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It Never Rains but it Pours: Modeling the Persistence of Spikes in Electricity Prices

  • Timothy Christensen
  • Stan Hurn
  • Kenneth Lindsay

During periods of market stress, electricity prices can rise dramatically. This paper treats these abnormal episodes or price spikes as count events and attempts to build a model of the spiking process. By contrast to the existing literature, which either ignores temporal dependence in the spiking process or attempts to model the dependence solely in terms of deterministic variables (like seasonal and day of the week effects), this paper argues that persistence in the spiking process is an important factor in building an effective model. A Poisson autoregressive framework is proposed in which price spikes occur as a result of the latent arrival and survival of system stresses. This formulation captures the salient features of the process adequately, and yields forecasts of price spikes that are superior to those obtained from na•ve models that do not account for persistence in the spiking process.

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Article provided by International Association for Energy Economics in its journal The Energy Journal.

Volume (Year): Volume 30 (2009)
Issue (Month): Number 1 ()
Pages: 25-48

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Handle: RePEc:aen:journl:2009v30-01-a02
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  1. Ralf Becker & Stan Hurn & Vlad Pavlov, 2007. "Modelling Spikes in Electricity Prices," The Economic Record, The Economic Society of Australia, vol. 83(263), pages 371-382, December.
  2. Markus Burger & Bernhard Klar & Alfred Muller & Gero Schindlmayr, 2004. "A spot market model for pricing derivatives in electricity markets," Quantitative Finance, Taylor & Francis Journals, vol. 4(1), pages 109-122.
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  5. Alvaro Cartea & Marcelo Figueroa, 2005. "Pricing in Electricity Markets: A Mean Reverting Jump Diffusion Model with Seasonality," Applied Mathematical Finance, Taylor & Francis Journals, vol. 12(4), pages 313-335.
  6. Crespo Cuaresma, Jesús & Hlouskova, Jaroslava & Kossmeier, Stephan & Obersteiner, Michael, 2004. "Forecasting electricity spot-prices using linear univariate time-series models," Applied Energy, Elsevier, vol. 77(1), pages 87-106, January.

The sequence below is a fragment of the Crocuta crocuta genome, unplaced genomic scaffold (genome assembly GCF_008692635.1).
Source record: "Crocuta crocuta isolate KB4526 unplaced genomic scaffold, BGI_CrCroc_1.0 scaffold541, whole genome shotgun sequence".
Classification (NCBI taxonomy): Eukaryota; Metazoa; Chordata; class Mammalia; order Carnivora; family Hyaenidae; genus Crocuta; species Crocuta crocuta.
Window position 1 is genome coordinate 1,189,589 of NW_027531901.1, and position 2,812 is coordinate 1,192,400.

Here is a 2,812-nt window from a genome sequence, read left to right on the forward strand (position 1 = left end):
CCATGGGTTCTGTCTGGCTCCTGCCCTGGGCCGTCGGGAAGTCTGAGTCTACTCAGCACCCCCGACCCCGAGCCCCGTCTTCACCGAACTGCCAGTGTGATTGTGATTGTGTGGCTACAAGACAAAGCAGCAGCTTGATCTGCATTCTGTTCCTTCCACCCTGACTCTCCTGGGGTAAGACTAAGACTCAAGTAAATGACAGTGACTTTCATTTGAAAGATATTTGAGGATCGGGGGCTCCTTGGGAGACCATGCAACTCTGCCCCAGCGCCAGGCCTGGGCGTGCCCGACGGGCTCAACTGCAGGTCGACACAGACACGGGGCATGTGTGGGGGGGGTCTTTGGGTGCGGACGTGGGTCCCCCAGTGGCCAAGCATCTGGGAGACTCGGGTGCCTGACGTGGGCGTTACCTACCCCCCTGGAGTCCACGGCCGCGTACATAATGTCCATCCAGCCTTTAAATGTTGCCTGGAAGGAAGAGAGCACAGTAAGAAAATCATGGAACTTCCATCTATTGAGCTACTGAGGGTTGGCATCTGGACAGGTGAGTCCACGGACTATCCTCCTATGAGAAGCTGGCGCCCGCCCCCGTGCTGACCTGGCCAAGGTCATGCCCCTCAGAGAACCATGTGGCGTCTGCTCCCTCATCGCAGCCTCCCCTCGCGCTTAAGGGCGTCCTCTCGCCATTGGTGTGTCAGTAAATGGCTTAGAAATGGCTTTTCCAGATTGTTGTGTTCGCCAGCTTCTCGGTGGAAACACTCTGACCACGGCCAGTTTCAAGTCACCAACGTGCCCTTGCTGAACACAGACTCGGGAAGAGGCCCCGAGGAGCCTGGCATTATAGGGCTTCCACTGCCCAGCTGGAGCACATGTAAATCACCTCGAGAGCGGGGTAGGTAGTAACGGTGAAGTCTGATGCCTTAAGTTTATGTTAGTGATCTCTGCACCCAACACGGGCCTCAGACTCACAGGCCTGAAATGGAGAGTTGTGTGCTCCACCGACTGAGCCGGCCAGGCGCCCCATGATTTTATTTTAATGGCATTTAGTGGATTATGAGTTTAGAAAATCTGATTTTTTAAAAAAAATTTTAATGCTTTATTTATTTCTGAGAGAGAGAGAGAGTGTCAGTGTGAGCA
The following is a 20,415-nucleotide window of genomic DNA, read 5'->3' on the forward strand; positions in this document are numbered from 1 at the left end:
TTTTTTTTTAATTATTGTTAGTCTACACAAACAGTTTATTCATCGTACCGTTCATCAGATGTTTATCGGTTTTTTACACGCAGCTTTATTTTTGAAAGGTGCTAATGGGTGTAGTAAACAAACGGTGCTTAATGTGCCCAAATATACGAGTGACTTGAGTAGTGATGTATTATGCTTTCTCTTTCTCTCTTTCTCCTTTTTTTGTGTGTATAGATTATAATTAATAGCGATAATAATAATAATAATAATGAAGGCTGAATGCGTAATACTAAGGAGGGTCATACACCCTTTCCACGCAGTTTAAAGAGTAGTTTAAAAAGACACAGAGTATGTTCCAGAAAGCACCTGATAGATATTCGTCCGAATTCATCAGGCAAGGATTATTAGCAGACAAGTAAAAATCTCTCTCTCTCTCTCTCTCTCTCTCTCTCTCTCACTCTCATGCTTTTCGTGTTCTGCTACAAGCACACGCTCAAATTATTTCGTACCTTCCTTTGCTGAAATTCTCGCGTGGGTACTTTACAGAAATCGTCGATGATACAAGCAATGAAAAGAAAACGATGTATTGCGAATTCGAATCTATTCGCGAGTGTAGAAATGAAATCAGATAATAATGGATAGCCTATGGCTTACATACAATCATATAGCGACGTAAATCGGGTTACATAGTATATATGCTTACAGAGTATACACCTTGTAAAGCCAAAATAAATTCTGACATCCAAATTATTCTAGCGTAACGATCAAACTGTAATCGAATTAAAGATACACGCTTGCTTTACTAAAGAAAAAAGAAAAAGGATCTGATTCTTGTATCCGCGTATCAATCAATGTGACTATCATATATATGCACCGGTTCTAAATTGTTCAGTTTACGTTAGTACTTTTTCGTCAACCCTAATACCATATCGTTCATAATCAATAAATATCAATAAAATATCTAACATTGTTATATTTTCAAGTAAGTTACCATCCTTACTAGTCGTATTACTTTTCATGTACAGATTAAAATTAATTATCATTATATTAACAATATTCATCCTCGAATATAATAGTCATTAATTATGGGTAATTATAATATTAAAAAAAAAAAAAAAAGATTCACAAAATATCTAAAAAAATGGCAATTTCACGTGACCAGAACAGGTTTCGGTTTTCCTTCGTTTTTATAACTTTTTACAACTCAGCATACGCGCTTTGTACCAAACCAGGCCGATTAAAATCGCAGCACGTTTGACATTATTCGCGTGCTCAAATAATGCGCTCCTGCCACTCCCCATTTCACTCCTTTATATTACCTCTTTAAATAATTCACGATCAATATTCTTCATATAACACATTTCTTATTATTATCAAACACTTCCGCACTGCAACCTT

7. Misiorek Adam & Trueck Stefan & Weron Rafal, 2006. "Point and Interval Forecasting of Spot Electricity Prices: Linear vs. Non-Linear Time Series Models," Studies in Nonlinear Dynamics & Econometrics, De Gruyter, vol. 10(3), pages 1-36, September.
  8. Don Harding & Adrian Pagan, 2006. "The Econometric Analysis of Constructed Binary Time Series," Department of Economics - Working Papers Series 963, The University of Melbourne.
  9. Bystrom, Hans N. E., 2005. "Extreme value theory and extremely large electricity price changes," International Review of Economics & Finance, Elsevier, vol. 14(1), pages 41-55.
  10. Mount, Timothy D. & Ning, Yumei & Cai, Xiaobin, 2006. "Predicting price spikes in electricity markets using a regime-switching model with time-varying parameters," Energy Economics, Elsevier, vol. 28(1), pages 62-80, January.
  11. Huisman, R. & Mahieu, R.J., 2001. "Regime Jumps in Electricity Prices," ERIM Report Series Research in Management ERS-2001-48-F&A, Erasmus Research Institute of Management (ERIM), ERIM is the joint research institute of the Rotterdam School of Management, Erasmus University and the Erasmus School of Economics (ESE) at Erasmus University Rotterdam.
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  17. Alvaro Escribano & Juan Ignacio Peña & Pablo Villaplana, 2002. "Modeling Electricity Prices: International Evidence," Economics Working Papers we022708, Universidad Carlos III, Departamento de Economía.
  18. Robert Breunig & Serinah Najarian & Adrian Pagan, 2003. "Specification Testing of Markov Switching Models," Oxford Bulletin of Economics and Statistics, Department of Economics, University of Oxford, vol. 65(s1), pages 703-725, December.
  19. Kosater, Peter & Mosler, Karl, 2006. "Can Markov regime-switching models improve power-price forecasts? Evidence from German daily power prices," Applied Energy, Elsevier, vol. 83(9), pages 943-958, September.
  20. R. K. Freeland & B. P. M. McCabe, 2004. "Analysis of low count time series data by poisson autoregression," Journal of Time Series Analysis, Wiley Blackwell, vol. 25(5), pages 701-722, 09.
  21. De Jong Cyriel, 2006. "The Nature of Power Spikes: A Regime-Switch Approach," Studies in Nonlinear Dynamics & Econometrics, De Gruyter, vol. 10(3), pages 1-28, September.
  22. Geman, Hélyette & Roncoroni, Andréa, 2006. "Understanding the Fine Structure of Electricity Prices," Economics Papers from University Paris Dauphine 123456789/1433, Paris Dauphine University.
  23. Bierbrauer, Michael & Menn, Christian & Rachev, Svetlozar T. & Truck, Stefan, 2007. "Spot and derivative pricing in the EEX power market," Journal of Banking & Finance, Elsevier, vol. 31(11), pages 3462-3485, November.
  24. Ramanathan, Ramu & Engle, Robert & Granger, Clive W. J. & Vahid-Araghi, Farshid & Brace, Casey, 1997. "Shorte-run forecasts of electricity loads and peaks," International Journal of Forecasting, Elsevier, vol. 13(2), pages 161-174, June.
  25. Taylor, James W. & Buizza, Roberto, 2003. "Using weather ensemble predictions in electricity demand forecasting," International Journal of Forecasting, Elsevier, vol. 19(1), pages 57-70.
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